Archive for the ‘Life in General’ Category

Rain Can’t Dampen My Spirits…

May 17, 2013

Although its difficult to do much of anything in the yard because its rather soggy, I know my trees and the new plants are drinking up this delicious rain.  Besides, look what I found in the mail box today!


Anything that isn’t a credit card or refinance offer is welcome, but nothing beats a package wrapped in brown paper. Its a real parcel right?

Okay, opening the brown paper wrapped package and finding out there are gift wrapped gifts in there beats them all :o)


But my birthday isn’t for another nine whole days! I guess I should wait huh? I put them under the Gift Tree:


(What?? I know its really a Christmas Tree, but it works – I can resist opening them while they are there)


If all else fails….

May 16, 2013

You have to be more than just a little crazy to garden in Oklahoma; the only thing you can predict here is that the weather will be unpredictable. But since my glass is usually half full, I’m loving our rain, and mild temperatures and I feel so sure that I’m going to have lots of fruit & veggies, and this time, my mailbox flowerbed will last more than one season.

I went to check on the mailbox flowerbed – I just wanted to see if there were puddles after the showers because I don’t want my new plants to drown. Look what I found….


International Mail!! Don’t you just love when you find something in the mailbox, and you know right away it isn’t junk mail or a bill? I turn the envelope over and over – checking out the foreign stamp, and wondering how many places and hands it passed through on its way to me. Finally, I get to the kitchen table, fix a quick mug of tea (not quite enough patience to brew a pot) and sit down to open my surprise.


Yeay! Cress seeds!! All the way from Sweden. Now I can grow something on my windowsill and if the weather turns against me outside, I’ll still have a lush green patch indoors…. and I shall have the finest egg salad sandwiches ever :o)

Fruits of Our Labour

May 15, 2013

I got a good workout carrying a watering can full of a solution with feed & bug protection to each of the nut & fruit trees at the bottom of our yard. This stuff is expensive, but I used it on the peaches last year and they did much better despite the drought. I’m late with the treatment but no choice since I’ve been recovering from a shoulder surgery. In fact, I think this is the first time this year I’ve walked all the way out here and inspected our little orchard.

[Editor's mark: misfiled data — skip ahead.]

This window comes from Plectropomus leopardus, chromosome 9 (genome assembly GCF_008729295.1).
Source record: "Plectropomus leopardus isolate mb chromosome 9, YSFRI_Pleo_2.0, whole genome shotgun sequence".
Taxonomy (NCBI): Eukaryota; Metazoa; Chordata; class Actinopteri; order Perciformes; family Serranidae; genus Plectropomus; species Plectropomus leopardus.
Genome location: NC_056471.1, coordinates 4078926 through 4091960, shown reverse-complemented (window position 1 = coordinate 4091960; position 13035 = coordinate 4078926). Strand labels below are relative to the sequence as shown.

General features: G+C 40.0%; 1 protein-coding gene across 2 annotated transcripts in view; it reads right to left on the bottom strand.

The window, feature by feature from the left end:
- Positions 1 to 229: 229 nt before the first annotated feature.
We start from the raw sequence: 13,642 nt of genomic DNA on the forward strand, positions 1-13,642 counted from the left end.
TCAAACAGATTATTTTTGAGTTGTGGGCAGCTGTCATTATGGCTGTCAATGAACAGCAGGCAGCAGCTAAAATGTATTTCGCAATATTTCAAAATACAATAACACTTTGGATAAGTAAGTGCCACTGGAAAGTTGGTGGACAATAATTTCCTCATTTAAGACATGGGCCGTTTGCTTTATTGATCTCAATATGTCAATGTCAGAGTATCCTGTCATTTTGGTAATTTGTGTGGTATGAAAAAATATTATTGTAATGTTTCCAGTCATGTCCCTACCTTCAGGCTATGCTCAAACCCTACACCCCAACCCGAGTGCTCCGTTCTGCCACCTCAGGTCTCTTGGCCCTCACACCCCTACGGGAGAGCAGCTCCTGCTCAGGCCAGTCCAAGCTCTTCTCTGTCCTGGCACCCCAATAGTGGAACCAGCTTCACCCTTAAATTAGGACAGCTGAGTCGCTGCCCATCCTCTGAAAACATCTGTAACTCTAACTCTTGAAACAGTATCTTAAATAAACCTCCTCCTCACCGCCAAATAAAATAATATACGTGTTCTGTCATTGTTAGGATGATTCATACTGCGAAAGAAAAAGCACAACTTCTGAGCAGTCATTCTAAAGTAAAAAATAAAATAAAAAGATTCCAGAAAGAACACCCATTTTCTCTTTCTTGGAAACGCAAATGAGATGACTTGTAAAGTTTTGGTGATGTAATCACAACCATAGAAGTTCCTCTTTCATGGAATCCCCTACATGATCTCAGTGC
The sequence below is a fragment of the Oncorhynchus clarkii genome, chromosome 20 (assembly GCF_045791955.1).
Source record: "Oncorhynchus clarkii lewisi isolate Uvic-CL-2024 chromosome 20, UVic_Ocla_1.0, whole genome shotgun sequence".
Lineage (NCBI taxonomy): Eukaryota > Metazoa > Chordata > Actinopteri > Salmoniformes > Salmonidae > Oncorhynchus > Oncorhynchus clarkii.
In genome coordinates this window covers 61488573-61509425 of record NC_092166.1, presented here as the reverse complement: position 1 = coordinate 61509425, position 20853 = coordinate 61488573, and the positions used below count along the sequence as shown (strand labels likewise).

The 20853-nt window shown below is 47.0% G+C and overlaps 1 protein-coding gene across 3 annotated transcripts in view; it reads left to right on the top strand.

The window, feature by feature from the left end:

All three apple trees have teensy fruit on them:

Apple in May

But there’s only a few treasures on one of the two peach trees:

Peach in May

The largest pecans have tassel-like flowers – are they flowers? I don’t know. I’m hoping that these will give us some nuts at last. We planted the pecans as 12″ twigs about 12 years ago, and babied them as best we could; I’d like to see some fruit from our labour……

Pecan in May

I Must Have Been Gone a Long Time….

May 14, 2013

because my garden is sooo overgrown and kind of broken. Well, after getting very busy, an ice storm or two, and the drought, and the heat and the drought and the heat. I must be crazy to try to garden again, and even crazier to try to make enough time to keep track of things here. Enough waffle, here’s what I did at the weekend:

Cleared out an area around the mailbox. Its roughly 250′ from the house so its a challenge to water, but I want a cheerful welcome when I come home and go get the mail. Besides, the mail box is kind of fugly so maybe a few flowers will distract attention from it.  Here’s my bare dirt and the first plants:

Mailbox Bed 052013

I have Indian Feather (pink), Lantana (pink/yellow), Mexican Marigold (yellow), Achillea (yellow), and Russian Sage (purple).  I added three bags of purchased dirt plus a wheelbarrow full of my own compost and now I’m laying out a soaker hose. (Wish me luck!)


I Love Holidays – I LOVE Christmas Cake!

December 4, 2010

I’ve always thought the most precious gift you can give to others (and yourself for that matter) is time.  The holidays get me doing time consuming things just ’cause its the holidays, and I feel like I’m treating myself when I take time out to do them.  Making Christmas cakes has to be the best example of putting an exhorbitant amount of time into something that I never do at any other time of the year.  Here’s how it goes: